Maritime and Coastguard Agency
Sponsors: Safety resource competition. www.mcga.gov.uk
Offers available to UK attractions. www.scouts.org.uk/merlin
Sponsors: Meteorologist Activity Badge. Resources available. www.scouts.org.uk/metoffice
Sponsors: IT Staged Activity Badge. Resources available. www.scouts.org.uk/microsoft
Sponsors: Cub Scout Home Safety Activity Badge. Activity packs available. www.scouts.org.uk/nationalgrid
Sponsors: Cub and Scout Naturalist Activity Badge. Resources available. www.scouts.org.uk/naturalengland
Sponsors: Cub Scout and Scout Navigator Badges. Resources available. www.scouts.org.uk/ordnancesurvey
Sponsors: The Big Adventure and the Scout Camp Cook Badge. Resources coming soon. www.scouts.org.uk/walls
The Organic Milk Suppliers Cooperative
Sponsors: Cub Scout Global Conservation Activity Badge. www.scouts.org.uk/omsco
Pets at Home
Sponsors: Beaver Scout Animal Friend and Cub Scout Animal Carer Badges. Resources available. www.scouts.org.uk/petsathome
Sponsors: Scout Community Challenge Award. www.scouts.org.uk/police
Sponsors: Scout Adventure Challenge Award. Posters and skills cards available. www.scouts.org.uk/puffin
Sponsors: Cub Scout Scientist Activity Badge. Activity packs available. www.scouts.org.uk/rollsroyce
Sponsors: Environment Partnership Award. www.scouts.org.uk/serco
Global programme partner. www.youngshelterbox.org
Adventure holidays for Scouts. www.scouts.org.uk/ventureabroad
Sponsors: Scout DIY Activity Badge. Online resources available. www.scouts.org.uk/wd40
Worcester Bosch Group Sponsors: Cub Scout Global Challenge Award. www.scouts.org.uk/bosch
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’ ! r a e l c s i ‘Coast Win money for a fantastic Group adventure by promoting an essential message The Maritime and Coastguard Agency (MCA) is on the lookout for Scout Groups who will produce material to promote safety at sea or along the coast to other young people. This could be a film, poster, leaflet, magazine article, radio interview or whatever you like. You could win £500 for a Group activity.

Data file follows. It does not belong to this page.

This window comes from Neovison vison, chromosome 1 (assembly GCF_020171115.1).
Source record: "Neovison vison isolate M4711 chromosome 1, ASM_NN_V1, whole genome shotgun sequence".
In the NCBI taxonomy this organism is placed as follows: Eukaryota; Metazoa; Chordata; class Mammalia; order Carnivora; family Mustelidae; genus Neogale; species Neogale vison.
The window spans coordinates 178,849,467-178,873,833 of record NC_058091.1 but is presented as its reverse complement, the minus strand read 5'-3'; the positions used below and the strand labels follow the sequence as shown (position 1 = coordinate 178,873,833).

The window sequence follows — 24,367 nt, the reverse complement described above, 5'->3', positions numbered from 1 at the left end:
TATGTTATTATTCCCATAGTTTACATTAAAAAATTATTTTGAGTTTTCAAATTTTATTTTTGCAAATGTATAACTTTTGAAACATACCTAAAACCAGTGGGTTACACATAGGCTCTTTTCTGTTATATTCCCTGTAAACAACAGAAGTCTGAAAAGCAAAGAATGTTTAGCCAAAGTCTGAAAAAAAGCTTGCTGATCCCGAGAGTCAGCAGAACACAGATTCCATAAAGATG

Waterside preparation ‘Scouts are outdoor people,’ says Rod Johnson, Chief Coastguard. ‘As we are always striving to deliver our safety message to all young people, we’d like Scout Groups to show us how they prepare for waterside activities by entering our competition and leading the way.’ To help your Scouts with the task, some fantastic new resources on staying safe at the coast or the beach will soon be available.
Ready, Set, Inflate Scouts can also participate in an international event called Ready, Set, Inflate that takes place on Saturday 21 May. Some of the messages that your Group may want to incorporate are: ■ Check the tides before you set out ■ Swim and bodyboard at lifeguarded beaches only ■ Take special care if using inflatable dinghies, toys and lilos ■ Warn others about the dangers of jumping from high places ■ Prepare for cliff walking ■ Emergency procedures ■ Keep in touch with others. This will be the first time that the UK has taken part in this event and we will be joining the attempt to break the world record for simultaneous lifejacket inflations. On the day, Scouts will all inflate their lifejackets together at a prearranged time. Most people will not know how it feels to inflate a lifejacket (unless they have fallen in the water), so the aim of the event is to get them used to it. Scouts can use their own lifejackets and inflate them orally or by pulling the cord and using the gas cylinder. You may wish to ask your local chandler for help with re-packing and re-arming lifejackets following the event. If you would like to get involved, please contact Kirsten Pointer at MCA on firstname.lastname@example.org
W I N!
Please send your competition entries to Sally Hilton, Corporate Partnership team, Gilwell Park, Chingford E4 7QW or by email to email@example.com. The deadline for entries is 31 October. The winning entry will receive £500 towards an adventure of their choice, while two runners-up will be awarded £300 and £200, respectively.
64 Scouting April/May 2011
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Scouts can now enjoy their outdoor encounters with wildlife even more, thanks to a groundbreaking new project Ordnance Survey has joined up with respected naturalist Simon King on a new web-based initiative, Wildlife Whisperer. The website provides you with information on how to watch, photograph, film and generally make the most out of your contact with wild creatures. ‘Everyone can enjoy wildlife, whether they travel to Africa, go diving off the British coast or just watch wild birds in their back garden. We hope Wildlife
Whisperer gives them somewhere on the web where they can learn more, see more and get more out of their interest in wildlife,’ says Simon.
Activity resources There are also educational aids and activity packs that can be used with your Cubs or Scouts. Why not link it in with the Navigator Activity Badge, sponsored by Ordnance Survey too? Wherever you are in the country and whatever your level of interest,
there is something here for you that will enable you to enrich your experiences.
find out more Join in at www.wildlifewhisperer.tv; visit the Ordnance Survey website for the latest offers – leisure.ordnancesurvey.co.uk
Whatever your reason for coming to Cotswold Outdoor you can be sure there’s no better place to get your kit. As the recommended outdoor high street retailer for The Scout Association we pride ourselves in offering the best advice and equipment, and with a 15% discount, the best prices too. Visit us at scouts.org.uk/cotswoldoutdoor for more details.